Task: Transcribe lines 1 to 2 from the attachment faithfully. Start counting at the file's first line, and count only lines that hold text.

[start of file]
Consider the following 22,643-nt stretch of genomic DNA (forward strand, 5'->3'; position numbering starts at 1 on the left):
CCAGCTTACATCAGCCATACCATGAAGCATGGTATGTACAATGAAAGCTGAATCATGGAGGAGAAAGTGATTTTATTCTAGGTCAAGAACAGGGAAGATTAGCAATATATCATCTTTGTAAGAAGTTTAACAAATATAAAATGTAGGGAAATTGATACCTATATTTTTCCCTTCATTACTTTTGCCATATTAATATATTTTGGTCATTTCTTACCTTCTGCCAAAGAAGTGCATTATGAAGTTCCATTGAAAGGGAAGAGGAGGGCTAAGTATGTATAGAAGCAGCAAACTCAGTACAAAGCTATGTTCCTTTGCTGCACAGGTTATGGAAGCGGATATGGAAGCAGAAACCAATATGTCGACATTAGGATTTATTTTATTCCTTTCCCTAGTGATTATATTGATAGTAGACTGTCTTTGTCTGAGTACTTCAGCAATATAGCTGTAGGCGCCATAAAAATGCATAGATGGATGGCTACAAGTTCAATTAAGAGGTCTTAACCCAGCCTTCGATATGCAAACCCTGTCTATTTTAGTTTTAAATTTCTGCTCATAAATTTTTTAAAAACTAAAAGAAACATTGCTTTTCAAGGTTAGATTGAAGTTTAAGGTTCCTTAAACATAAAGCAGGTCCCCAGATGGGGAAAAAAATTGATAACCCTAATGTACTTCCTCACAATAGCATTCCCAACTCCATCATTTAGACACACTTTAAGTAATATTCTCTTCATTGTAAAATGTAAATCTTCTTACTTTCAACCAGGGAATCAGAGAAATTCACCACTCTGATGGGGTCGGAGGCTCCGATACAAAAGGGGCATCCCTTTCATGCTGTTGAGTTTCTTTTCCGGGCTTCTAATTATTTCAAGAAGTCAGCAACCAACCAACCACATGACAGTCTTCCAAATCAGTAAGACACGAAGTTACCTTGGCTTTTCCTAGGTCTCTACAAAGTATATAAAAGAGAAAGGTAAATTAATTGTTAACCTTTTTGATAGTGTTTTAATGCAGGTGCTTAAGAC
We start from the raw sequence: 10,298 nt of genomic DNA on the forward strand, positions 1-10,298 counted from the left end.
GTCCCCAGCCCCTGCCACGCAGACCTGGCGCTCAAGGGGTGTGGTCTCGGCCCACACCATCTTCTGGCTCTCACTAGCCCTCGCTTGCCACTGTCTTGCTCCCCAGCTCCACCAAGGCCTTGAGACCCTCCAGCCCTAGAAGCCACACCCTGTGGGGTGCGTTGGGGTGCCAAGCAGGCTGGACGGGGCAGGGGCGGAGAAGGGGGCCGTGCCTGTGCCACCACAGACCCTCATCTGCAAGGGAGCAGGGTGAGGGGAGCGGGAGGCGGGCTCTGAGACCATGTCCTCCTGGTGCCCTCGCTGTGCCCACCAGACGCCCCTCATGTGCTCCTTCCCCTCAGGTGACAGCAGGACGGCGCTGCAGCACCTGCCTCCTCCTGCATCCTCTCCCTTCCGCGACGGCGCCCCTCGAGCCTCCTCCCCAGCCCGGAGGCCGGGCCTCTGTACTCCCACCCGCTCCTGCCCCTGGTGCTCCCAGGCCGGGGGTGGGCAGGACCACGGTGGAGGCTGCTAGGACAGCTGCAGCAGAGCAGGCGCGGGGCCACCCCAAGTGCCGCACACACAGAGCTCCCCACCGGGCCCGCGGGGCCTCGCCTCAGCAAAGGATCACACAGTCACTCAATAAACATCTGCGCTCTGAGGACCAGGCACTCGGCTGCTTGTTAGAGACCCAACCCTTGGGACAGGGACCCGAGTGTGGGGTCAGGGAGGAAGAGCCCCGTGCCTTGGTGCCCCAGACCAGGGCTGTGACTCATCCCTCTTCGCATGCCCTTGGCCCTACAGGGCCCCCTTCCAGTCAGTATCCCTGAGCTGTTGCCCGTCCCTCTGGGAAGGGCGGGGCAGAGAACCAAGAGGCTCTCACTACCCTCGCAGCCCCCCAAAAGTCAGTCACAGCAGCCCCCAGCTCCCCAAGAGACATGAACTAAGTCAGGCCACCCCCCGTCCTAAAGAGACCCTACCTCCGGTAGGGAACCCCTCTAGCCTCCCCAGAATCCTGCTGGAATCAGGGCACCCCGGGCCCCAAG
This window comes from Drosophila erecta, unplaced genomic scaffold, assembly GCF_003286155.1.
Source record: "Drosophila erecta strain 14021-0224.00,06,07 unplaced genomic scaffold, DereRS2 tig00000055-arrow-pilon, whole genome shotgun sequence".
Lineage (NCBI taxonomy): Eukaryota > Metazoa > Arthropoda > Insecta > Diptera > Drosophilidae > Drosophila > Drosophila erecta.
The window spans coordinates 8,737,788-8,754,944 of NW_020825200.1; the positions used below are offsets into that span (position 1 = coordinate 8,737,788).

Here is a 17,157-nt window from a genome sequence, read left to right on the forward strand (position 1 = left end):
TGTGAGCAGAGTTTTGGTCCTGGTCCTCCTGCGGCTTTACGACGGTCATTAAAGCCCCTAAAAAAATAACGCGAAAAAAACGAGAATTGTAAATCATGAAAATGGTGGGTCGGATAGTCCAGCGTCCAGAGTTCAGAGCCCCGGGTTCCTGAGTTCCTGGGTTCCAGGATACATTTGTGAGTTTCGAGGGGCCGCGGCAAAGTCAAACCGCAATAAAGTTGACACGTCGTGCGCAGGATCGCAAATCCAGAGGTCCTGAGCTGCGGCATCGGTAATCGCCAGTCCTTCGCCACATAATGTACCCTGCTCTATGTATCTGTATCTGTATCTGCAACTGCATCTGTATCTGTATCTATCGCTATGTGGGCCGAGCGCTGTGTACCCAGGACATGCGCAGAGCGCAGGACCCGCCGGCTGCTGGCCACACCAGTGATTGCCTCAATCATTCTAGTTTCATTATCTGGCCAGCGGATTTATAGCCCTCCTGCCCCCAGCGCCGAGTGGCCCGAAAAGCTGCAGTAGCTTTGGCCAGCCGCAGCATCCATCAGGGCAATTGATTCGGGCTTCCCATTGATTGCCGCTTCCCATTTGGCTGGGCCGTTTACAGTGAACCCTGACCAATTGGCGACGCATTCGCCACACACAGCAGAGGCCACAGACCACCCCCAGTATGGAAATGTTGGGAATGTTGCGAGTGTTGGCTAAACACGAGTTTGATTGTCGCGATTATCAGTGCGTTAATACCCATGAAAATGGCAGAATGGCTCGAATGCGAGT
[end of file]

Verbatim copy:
Consider the following 22,643-nt stretch of genomic DNA (forward strand, 5'->3'; position numbering starts at 1 on the left):
CCAGCTTACATCAGCCATACCATGAAGCATGGTATGTACAATGAAAGCTGAATCATGGAGGAGAAAGTGATTTTATTCTAGGTCAAGAACAGGGAAGATTAGCAATATATCATCTTTGTAAGAAGTTTAACAAATATAAAATGTAGGGAAATTGATACCTATATTTTTCCCTTCATTACTTTTGCCATATTAATATATTTTGGTCATTTCTTACCTTCTGCCAAAGAAGTGCATTATGAAGTTCCATTGAAAGGGAAGAGGAGGGCTAAGTATGTATAGAAGCAGCAAACTCAGTACAAAGCTATGTTCCTTTGCTGCACAGGTTATGGAAGCGGATATGGAAGCAGAAACCAATATGTCGACATTAGGATTTATTTTATTCCTTTCCCTAGTGATTATATTGATAGTAGACTGTCTTTGTCTGAGTACTTCAGCAATATAGCTGTAGGCGCCATAAAAATGCATAGATGGATGGCTACAAGTTCAATTAAGAGGTCTTAACCCAGCCTTCGATATGCAAACCCTGTCTATTTTAGTTTTAAATTTCTGCTCATAAATTTTTTAAAAACTAAAAGAAACATTGCTTTTCAAGGTTAGATTGAAGTTTAAGGTTCCTTAAACATAAAGCAGGTCCCCAGATGGGGAAAAAAATTGATAACCCTAATGTACTTCCTCACAATAGCATTCCCAACTCCATCATTTAGACACACTTTAAGTAATATTCTCTTCATTGTAAAATGTAAATCTTCTTACTTTCAACCAGGGAATCAGAGAAATTCACCACTCTGATGGGGTCGGAGGCTCCGATACAAAAGGGGCATCCCTTTCATGCTGTTGAGTTTCTTTTCCGGGCTTCTAATTATTTCAAGAAGTCAGCAACCAACCAACCACATGACAGTCTTCCAAATCAGTAAGACACGAAGTTACCTTGGCTTTTCCTAGGTCTCTACAAAGTATATAAAAGAGAAAGGTAAATTAATTGTTAACCTTTTTGATAGTGTTTTAATGCAGGTGCTTAAGAC